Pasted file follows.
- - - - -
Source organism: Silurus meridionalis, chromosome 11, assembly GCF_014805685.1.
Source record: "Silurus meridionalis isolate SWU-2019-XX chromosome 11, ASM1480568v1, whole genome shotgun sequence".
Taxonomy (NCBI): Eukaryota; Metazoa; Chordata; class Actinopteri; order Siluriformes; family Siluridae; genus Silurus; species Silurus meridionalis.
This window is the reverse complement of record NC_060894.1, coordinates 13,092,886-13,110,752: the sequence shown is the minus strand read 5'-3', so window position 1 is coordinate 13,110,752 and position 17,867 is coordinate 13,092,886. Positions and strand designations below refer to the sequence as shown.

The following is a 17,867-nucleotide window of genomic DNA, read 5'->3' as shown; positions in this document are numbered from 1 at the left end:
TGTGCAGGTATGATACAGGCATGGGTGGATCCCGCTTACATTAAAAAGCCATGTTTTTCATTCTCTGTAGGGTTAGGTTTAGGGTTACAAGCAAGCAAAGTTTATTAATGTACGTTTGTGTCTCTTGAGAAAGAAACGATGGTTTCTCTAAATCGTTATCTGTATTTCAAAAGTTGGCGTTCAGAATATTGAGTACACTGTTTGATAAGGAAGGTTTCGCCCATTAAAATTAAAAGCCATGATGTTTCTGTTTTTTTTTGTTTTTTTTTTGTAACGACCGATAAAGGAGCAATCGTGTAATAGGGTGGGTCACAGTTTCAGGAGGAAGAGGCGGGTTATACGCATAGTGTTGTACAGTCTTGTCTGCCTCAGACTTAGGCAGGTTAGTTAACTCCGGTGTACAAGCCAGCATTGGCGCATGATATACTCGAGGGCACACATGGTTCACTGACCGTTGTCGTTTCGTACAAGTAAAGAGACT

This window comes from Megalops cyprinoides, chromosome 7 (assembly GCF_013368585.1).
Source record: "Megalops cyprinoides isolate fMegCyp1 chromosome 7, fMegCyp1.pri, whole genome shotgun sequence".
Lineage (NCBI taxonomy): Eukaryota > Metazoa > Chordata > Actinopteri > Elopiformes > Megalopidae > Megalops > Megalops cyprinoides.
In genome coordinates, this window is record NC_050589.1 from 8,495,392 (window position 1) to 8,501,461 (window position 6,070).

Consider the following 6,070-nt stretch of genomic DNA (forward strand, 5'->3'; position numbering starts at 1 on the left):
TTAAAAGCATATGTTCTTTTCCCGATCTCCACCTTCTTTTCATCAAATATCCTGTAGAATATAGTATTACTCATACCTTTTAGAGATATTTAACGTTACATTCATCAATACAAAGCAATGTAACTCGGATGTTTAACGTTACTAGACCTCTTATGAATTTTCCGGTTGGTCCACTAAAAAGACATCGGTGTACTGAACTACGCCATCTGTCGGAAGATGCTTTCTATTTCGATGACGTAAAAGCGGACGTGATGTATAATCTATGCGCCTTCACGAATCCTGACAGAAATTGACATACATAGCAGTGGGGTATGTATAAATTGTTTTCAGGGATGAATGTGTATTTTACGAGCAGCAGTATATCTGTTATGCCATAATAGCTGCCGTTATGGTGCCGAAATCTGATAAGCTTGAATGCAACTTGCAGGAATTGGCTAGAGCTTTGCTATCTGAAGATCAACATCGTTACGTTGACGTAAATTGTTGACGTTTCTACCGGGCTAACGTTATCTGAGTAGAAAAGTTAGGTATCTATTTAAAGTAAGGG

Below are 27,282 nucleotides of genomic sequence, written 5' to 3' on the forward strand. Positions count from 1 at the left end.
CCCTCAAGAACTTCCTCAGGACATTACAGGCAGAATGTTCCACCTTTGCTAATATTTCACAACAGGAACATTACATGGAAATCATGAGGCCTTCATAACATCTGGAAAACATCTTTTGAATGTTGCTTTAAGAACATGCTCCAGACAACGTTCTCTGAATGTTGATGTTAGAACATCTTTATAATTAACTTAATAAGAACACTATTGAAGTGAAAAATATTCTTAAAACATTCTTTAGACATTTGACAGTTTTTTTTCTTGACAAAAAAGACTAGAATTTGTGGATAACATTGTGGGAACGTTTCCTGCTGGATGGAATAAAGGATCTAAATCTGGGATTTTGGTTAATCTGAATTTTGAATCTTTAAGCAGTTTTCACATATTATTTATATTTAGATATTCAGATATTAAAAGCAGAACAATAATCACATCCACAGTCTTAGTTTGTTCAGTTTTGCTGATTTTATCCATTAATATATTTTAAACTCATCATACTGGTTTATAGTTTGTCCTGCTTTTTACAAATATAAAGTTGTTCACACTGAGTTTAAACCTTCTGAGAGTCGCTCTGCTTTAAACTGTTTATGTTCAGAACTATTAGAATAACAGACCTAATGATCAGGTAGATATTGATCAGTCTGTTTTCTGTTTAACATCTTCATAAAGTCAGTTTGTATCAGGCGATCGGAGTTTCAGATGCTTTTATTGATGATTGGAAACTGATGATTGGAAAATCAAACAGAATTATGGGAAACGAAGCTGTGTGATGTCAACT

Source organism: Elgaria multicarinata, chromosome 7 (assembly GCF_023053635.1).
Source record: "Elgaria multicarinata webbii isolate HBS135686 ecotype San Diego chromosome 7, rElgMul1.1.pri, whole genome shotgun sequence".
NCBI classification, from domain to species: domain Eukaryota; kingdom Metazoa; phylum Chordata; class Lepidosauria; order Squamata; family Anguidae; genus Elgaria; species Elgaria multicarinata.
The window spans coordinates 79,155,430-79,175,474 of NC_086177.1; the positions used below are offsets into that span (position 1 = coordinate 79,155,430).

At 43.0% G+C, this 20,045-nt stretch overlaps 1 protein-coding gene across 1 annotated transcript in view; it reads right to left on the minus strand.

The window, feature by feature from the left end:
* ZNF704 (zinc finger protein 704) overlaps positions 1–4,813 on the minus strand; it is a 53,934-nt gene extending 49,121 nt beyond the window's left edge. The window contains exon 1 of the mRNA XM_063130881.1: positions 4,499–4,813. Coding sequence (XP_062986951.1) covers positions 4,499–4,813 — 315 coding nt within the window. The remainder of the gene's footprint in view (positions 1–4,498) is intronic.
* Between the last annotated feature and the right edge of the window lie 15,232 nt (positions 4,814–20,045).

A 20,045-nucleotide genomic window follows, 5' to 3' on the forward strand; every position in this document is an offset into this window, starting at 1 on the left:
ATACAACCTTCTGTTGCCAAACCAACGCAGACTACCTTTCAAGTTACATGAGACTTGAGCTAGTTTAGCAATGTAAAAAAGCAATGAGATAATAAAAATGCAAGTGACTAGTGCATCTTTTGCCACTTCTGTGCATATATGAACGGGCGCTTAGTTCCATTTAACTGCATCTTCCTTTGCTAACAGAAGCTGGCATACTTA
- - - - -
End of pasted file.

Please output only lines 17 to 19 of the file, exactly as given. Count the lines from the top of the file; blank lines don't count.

NCBI classification, from domain to species: domain Eukaryota; kingdom Metazoa; phylum Chordata; class Lepidosauria; order Squamata; family Anguidae; genus Elgaria; species Elgaria multicarinata.
The window spans coordinates 79,155,430-79,175,474 of NC_086177.1; the positions used below are offsets into that span (position 1 = coordinate 79,155,430).

At 43.0% G+C, this 20,045-nt stretch overlaps 1 protein-coding gene across 1 annotated transcript in view; it reads right to left on the minus strand.